Politics is a branch of philosophy that addresses questions around governance, investigating the legitimacy and reason behind every aspect of governance.

Today we see that politics is playing a major role in trying to resolve the crisis situation the country is facing in every sphere of its administration.

Uninterrupted power supply became a serious issue with the economic crisis that plagued the country during Gotabhaya Rajapaksa’s tenure. People think that corruption and nepotism are the root causes of the economic ills that brought the country to the brink of total collapse.

One of the government agencies that came in for frequent criticism was the Ceylon Electricity Board (CEB) because of the losses incurred over the years. A recent price increase to offset losses has not yielded the expected results. Or at least so, they say.  Janaka Ratnakaye, the Chairman of the Public Utilities Commission of Sri Lanka (PUCSL) which is the regulatory arm dealing with electricity price hikes, has said that the tariff hike which they approved in August suffices for the CEB to make a profit. Hence, the government’s attempts to try and increase the electricity tariff again, is most likely to become an issue in the public domain.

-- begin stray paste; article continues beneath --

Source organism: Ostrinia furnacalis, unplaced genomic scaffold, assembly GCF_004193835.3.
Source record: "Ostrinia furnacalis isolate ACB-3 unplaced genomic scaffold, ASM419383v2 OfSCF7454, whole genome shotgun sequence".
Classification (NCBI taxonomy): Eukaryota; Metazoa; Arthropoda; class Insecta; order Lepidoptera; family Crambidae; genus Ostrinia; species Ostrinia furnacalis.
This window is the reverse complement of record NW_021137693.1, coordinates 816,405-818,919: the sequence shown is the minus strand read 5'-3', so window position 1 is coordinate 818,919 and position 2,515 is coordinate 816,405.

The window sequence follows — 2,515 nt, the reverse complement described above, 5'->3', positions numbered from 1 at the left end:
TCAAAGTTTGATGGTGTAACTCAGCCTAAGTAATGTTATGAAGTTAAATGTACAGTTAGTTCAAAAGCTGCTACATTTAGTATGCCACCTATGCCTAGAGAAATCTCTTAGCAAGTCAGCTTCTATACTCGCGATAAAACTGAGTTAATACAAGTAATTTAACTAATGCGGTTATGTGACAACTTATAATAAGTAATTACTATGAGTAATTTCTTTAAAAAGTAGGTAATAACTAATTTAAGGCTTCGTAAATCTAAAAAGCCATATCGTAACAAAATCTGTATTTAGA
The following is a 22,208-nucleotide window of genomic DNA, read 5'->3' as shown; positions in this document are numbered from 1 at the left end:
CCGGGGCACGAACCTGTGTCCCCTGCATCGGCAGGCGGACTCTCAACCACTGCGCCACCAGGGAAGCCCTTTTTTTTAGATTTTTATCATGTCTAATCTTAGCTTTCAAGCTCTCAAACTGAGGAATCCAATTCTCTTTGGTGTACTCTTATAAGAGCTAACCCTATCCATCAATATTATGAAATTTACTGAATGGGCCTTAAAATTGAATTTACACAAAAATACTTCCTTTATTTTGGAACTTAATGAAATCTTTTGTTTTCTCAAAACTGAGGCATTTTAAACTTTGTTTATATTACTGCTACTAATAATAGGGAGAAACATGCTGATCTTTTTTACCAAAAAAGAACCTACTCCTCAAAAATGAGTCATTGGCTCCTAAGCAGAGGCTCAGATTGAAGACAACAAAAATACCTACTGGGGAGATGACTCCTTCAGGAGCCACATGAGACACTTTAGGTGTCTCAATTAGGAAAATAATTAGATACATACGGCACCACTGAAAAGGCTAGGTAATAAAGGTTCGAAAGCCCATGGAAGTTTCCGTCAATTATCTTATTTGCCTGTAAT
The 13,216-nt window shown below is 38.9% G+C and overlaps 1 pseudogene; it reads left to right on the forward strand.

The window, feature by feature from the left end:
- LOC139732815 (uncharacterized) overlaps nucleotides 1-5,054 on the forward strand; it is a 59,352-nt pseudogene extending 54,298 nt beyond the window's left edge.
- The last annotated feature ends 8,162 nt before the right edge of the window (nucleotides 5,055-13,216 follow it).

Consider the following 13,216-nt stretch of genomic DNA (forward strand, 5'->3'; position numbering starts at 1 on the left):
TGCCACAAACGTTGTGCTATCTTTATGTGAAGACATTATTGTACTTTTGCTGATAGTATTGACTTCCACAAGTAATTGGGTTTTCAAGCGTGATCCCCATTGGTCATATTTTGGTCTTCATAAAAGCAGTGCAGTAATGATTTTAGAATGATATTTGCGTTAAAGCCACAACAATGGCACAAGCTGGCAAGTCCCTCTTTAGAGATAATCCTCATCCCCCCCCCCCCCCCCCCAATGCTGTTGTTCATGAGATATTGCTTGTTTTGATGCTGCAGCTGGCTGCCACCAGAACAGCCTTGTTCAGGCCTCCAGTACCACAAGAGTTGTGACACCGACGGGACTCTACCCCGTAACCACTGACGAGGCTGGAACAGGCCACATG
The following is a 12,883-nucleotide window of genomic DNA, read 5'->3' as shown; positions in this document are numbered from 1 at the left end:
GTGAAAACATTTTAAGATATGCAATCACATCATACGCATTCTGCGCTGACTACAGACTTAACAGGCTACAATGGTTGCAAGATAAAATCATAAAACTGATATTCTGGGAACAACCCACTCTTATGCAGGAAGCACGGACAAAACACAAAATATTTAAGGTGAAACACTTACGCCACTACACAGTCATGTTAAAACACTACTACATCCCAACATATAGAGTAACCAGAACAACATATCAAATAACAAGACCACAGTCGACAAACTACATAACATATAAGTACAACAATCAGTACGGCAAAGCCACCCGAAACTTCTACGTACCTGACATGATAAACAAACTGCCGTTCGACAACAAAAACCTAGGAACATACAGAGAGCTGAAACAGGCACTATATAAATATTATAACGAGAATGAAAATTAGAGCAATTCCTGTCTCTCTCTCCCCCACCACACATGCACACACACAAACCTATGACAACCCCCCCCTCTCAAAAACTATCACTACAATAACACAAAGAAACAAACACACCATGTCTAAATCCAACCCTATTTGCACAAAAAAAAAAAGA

The PUCSL has come under heavy pressure from the government to endorse the electricity rate hike as per the decision taken by the Cabinet. Initially, it expressed itsreservations and refused to burden the general public.

The Cabinet approved the Power and Energy Minister Kanchana Wijesekera’s proposal to amend the policy guidelines. It came with a ruling from the Attorney General that the PUCSL has no choice but to follow the Cabinet decision since it comes with its seal of approval.

The PUCSL rejected the advice of the Attorney General on the premise that he had misread the provisions of the Ceylon Electricity Act and the PUCSL Act, following which Ratnayake was in the spotlight for obvious reasons.

He said the government was trying to undermine the authority of an independent public commission. This is at a time when the country needs a multitude of such commissions to take the country forward without political interference.


With the debate on the tariff hike having its pluses and minuses, Ratnayake’s endurance crossed the Rubicon line. In the meantime, the others in the commission had a meeting with President Ranil Wickremesinghe. They agreed to follow the government line and increase electricity tariff rates.

Ratnayake became aware of this when he participated in the National Council (Mahajana Sabah) meeting in the parliamentary premises. He said the other members had let the cat out of the bag. He sounded emotionally upset that he was singled out by the authorities in a sinister move to further the government’s cause.

Ratnayake vowed to take the battle against the government all alone since the other members had virtually left him in the lurch.